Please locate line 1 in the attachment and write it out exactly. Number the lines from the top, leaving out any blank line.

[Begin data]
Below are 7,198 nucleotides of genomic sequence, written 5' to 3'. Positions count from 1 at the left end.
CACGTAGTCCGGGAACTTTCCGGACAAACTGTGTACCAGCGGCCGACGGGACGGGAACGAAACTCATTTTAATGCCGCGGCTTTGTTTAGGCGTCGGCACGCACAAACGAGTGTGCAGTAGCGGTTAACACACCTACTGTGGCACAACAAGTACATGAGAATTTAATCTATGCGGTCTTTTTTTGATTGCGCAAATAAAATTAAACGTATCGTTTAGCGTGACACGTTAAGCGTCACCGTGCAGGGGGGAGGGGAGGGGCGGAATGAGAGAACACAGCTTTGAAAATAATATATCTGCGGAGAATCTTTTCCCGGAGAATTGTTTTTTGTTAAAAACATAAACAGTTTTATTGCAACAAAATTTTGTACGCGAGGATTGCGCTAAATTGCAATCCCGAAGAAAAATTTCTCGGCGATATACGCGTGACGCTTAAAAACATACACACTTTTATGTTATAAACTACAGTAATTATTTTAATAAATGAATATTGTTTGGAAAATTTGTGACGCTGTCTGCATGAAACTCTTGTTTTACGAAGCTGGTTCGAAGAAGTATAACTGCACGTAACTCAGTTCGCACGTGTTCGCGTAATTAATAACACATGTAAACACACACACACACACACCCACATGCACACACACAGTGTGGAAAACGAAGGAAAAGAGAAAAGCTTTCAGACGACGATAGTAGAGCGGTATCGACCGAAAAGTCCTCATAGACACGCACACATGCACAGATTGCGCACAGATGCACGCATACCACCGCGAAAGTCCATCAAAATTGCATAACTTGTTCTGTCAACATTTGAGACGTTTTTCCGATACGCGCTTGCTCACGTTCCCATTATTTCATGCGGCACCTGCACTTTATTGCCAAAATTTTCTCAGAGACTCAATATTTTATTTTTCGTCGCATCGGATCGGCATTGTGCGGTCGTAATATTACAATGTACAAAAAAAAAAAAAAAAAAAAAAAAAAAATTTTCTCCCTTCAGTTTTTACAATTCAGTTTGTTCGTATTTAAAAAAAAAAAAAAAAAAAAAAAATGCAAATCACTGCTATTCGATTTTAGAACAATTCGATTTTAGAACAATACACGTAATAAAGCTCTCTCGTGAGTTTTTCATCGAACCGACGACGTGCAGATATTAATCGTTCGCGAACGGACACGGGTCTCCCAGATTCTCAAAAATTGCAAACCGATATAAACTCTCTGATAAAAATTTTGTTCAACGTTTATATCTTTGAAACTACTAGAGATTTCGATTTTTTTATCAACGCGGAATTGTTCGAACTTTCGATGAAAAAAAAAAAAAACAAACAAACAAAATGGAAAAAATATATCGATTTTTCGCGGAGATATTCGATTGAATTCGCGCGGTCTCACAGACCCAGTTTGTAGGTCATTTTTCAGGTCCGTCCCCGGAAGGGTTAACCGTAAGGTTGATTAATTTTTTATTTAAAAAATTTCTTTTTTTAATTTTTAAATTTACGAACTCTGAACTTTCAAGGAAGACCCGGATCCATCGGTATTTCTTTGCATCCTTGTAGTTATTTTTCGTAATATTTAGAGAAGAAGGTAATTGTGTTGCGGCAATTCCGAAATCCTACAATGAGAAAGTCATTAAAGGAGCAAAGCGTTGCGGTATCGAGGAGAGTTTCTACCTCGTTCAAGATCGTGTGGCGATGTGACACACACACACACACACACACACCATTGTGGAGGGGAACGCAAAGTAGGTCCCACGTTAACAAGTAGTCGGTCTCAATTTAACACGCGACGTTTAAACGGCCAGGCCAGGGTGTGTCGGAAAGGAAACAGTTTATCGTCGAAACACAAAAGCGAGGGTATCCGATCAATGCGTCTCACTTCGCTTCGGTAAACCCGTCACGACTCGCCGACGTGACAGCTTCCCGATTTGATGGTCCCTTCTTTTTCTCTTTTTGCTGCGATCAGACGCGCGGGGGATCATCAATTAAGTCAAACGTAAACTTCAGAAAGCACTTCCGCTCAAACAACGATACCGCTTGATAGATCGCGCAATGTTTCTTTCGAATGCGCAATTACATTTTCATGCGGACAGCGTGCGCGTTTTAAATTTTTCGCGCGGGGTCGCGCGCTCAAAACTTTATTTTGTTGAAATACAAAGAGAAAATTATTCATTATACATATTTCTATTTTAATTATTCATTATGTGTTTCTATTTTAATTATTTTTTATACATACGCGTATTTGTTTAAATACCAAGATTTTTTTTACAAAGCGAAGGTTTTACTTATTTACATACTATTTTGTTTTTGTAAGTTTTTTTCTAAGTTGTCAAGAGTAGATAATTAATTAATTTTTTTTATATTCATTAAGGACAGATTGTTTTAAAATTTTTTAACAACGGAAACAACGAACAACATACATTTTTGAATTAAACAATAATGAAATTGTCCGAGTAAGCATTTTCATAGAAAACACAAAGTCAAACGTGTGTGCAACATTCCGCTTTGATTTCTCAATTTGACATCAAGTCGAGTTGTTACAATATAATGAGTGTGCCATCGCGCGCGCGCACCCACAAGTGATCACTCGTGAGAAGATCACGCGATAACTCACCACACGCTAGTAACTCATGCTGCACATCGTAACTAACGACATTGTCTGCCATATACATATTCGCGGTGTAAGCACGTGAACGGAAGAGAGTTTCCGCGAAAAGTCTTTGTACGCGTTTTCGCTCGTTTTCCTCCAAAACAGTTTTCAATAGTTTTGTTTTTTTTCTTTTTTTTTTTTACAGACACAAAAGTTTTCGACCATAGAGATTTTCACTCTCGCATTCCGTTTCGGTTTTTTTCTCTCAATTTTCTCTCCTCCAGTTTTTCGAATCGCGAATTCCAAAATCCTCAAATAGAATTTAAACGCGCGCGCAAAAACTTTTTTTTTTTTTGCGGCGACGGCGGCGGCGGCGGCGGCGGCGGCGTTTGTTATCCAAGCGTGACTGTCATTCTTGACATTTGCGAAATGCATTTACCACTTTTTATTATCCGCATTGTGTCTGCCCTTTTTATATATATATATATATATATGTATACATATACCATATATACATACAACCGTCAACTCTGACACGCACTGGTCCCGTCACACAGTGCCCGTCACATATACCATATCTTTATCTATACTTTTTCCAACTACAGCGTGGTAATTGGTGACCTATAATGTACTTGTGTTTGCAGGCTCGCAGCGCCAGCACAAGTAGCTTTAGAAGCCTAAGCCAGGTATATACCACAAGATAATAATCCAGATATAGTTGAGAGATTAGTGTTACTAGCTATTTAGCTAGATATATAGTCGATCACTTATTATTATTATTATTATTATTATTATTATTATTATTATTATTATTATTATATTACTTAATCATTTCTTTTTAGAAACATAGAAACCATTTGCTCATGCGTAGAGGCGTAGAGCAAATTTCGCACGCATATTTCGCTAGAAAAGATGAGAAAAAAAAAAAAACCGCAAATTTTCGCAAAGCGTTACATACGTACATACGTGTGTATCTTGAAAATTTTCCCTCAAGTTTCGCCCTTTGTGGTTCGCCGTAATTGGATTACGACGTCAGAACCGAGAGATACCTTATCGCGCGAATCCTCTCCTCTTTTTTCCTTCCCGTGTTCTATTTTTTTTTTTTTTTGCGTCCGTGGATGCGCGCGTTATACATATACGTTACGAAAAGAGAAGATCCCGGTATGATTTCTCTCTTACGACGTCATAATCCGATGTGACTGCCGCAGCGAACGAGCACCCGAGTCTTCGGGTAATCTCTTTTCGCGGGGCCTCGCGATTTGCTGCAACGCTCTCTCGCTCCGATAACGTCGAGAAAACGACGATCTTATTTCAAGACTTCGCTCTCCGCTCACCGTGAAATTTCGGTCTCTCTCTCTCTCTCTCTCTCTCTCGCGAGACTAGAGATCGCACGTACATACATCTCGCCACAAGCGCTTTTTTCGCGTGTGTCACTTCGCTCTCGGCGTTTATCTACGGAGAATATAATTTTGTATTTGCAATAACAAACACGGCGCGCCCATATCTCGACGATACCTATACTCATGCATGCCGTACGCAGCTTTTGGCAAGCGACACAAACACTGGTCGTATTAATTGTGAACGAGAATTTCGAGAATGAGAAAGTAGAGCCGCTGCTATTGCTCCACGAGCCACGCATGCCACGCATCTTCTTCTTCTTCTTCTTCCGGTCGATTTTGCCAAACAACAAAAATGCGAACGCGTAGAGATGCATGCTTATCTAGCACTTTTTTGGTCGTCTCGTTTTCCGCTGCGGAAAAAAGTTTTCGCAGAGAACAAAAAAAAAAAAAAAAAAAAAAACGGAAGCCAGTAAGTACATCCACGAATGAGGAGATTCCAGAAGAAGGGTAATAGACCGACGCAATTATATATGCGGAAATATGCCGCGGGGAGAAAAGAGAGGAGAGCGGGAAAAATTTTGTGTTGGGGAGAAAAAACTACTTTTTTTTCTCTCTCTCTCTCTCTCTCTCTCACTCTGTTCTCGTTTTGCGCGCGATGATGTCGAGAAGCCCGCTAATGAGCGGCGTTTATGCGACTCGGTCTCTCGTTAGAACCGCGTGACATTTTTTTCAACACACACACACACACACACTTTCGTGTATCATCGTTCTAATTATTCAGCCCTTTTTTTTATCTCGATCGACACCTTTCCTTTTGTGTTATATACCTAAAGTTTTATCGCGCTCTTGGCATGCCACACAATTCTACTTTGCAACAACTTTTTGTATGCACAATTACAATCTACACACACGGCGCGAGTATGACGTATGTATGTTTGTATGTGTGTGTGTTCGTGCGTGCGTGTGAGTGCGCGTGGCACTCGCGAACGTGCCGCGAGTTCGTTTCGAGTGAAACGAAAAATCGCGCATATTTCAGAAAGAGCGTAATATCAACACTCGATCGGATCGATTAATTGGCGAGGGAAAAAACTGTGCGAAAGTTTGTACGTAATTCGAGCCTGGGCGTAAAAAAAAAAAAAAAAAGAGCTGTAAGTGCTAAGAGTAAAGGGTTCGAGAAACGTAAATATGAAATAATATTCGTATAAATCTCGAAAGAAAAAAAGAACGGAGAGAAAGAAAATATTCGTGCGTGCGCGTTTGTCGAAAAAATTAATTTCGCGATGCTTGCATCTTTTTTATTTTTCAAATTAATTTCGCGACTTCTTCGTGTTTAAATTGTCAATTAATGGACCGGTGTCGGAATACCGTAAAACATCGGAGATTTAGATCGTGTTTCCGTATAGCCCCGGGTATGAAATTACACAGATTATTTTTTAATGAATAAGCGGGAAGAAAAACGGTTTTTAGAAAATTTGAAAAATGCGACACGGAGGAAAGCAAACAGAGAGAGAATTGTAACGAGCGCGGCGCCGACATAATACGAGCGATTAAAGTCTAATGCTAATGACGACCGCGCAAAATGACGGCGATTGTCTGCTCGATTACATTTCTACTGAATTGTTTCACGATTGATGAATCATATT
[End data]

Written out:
Below are 7,198 nucleotides of genomic sequence, written 5' to 3'. Positions count from 1 at the left end.